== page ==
FORAGING ON SKYE
In August 2017 I found myself driving to a beautiful Western Isle on the coast of Scotland for a day visit. To this day, this location continues to be a popular tourist destination, and is well known for its dramatic cliffs, its infamous lookout bothies and its unpredictable weather. Over the last couple of years, I’ve attempted to return to Skye for a longer stay. Unfortunately, something has always happened to cancel the trip i.e an allergic reaction and then Storm Ali.
When I was approached by Scottish Sporting Journal to visit this place in a slightly different way, I jumped at the opportunity. This was a dream pitch for me, aligning with my exploration into Rural Life photojournalism perfectly. The brief was as follows:
To shoot and write the Skye foraging feature with Mitchell Partridge of Skye Ghillie, capturing the beauty of the island and this ethical, back-to-nature practice.
You can order the full first edition online here. Read More
It has felt like early summer these past few days with sunlight absorbing into my skin with a serene ease. It was last Thursday and I woke up to the birds singing, and something like life moved through the air. Cold and still and bright with a change of season. It was then that I realised signs of growth were all around me. Snowdrops bloomed and buds started to appear on branches, all of these subtle changes that were hard to believe I’d missed.
Plans to pick up my friends on the way over to the Lake District had been made, and I rushed to leave on time. Only a month had passed since my last visit with Robyn, but I already craved the intimacy of mountains around me. I can still remember visiting the Lakes for the first time with my dad, after he’d convinced me to go fell walking with him. We drove through Glenridding and Patterdale, weaving in-between the narrow roads lined by trees and lakeside cottages. We’d hike above Ullswater, sometimes taking a dog or two to enjoy the walk with us. I loved these day trips, and found myself wanting to go back for longer and explore more single track roads and hidden spots. I must have spent about three weeks there last year, visiting in spring, summer, autumn, and again in early January to see the snow hugging the peaks. It lay like a blanket, the mountains in hibernation for the coming spring. Read More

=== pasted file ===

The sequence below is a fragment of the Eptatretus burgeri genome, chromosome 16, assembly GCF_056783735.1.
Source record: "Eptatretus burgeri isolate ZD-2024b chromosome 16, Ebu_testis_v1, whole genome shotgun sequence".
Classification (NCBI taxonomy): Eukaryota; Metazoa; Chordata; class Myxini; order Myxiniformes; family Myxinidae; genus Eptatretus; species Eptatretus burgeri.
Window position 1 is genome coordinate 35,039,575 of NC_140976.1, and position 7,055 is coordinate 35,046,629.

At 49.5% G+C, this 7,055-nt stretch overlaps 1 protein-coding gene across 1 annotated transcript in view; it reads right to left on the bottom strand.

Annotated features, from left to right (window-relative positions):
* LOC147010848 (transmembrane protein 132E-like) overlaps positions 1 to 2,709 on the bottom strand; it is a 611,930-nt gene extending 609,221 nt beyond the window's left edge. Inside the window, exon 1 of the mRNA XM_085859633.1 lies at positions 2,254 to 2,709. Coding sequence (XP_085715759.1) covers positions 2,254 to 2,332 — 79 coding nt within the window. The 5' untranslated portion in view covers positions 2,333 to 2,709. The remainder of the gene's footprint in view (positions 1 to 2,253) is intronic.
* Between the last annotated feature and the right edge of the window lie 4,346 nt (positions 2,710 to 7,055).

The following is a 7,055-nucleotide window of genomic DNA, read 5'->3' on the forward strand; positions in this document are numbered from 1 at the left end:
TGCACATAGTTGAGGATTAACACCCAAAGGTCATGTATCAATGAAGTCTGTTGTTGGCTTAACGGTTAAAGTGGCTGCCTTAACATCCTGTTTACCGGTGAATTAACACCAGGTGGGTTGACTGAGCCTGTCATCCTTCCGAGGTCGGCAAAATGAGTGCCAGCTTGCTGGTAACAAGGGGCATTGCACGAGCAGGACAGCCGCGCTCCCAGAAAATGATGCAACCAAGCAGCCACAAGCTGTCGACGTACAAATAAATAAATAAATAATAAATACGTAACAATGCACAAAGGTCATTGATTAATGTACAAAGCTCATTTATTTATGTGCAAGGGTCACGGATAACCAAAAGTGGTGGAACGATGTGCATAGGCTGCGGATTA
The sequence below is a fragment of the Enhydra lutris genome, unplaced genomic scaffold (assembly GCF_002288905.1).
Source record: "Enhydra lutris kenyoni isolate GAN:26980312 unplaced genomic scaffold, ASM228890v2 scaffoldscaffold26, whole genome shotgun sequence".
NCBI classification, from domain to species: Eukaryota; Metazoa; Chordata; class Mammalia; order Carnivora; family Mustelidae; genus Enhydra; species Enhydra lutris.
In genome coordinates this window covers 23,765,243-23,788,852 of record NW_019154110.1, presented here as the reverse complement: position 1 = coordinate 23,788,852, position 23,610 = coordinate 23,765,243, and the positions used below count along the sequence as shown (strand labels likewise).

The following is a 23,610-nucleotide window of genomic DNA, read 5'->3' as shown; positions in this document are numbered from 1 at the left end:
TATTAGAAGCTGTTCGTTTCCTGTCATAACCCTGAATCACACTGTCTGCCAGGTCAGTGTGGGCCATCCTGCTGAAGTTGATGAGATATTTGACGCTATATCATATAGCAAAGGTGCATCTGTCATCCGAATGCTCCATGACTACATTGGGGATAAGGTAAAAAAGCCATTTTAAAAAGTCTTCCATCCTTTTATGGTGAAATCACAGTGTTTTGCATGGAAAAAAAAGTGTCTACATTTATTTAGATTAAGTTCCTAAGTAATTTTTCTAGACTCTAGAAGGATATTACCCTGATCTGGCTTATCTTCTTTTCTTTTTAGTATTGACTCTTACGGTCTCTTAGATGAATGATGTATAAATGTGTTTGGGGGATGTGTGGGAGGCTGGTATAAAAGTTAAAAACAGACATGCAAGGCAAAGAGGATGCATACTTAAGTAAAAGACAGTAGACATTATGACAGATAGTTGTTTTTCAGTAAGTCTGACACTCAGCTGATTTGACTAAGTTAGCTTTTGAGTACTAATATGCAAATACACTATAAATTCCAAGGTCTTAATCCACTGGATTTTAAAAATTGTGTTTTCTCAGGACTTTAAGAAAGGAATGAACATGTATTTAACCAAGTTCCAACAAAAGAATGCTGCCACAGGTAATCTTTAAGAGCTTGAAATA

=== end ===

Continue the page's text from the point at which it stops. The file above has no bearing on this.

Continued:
March came and the first signs of spring were emerging. Slowly, snowdrops fought to the surface against hard ground, then the land seemed to swell from the thaw and birds started to chirp in the early hours. Sunlight spilled through my windowpane, diffusing through condensed glass before casting a glow of promise into my attic room, waking me from groggy sleep. I never seemed to get enough rest during winter. The long hours of darkness merged both days and nights together. Comfort of warm blankets became increasingly desired, and leaving the cosiness felt unnatural. It wasn't until spring had started properly, bringing more hours of daylight with it, that I started to feel like the hibernation was over and I could truly stretch out with yawn, ready to start the day.
I'll never tire of the fresh air that fills my lungs whilst I watch the sun rise on cool mornings, enjoying the view with a smile lingering at the corner of my mouth. Mist lifted from the fields, casting beautiful pastel tones across my field of vision. Drives to and from home were spent watching the lambs skip and jump in the warmth of sunny days, a blissful break from the rain and fog that liked to hug the ground. Packing up my car, and finishing the warm mug of sugary tea, I headed off towards Scotland for my first adventure on home turf in 2018. Read More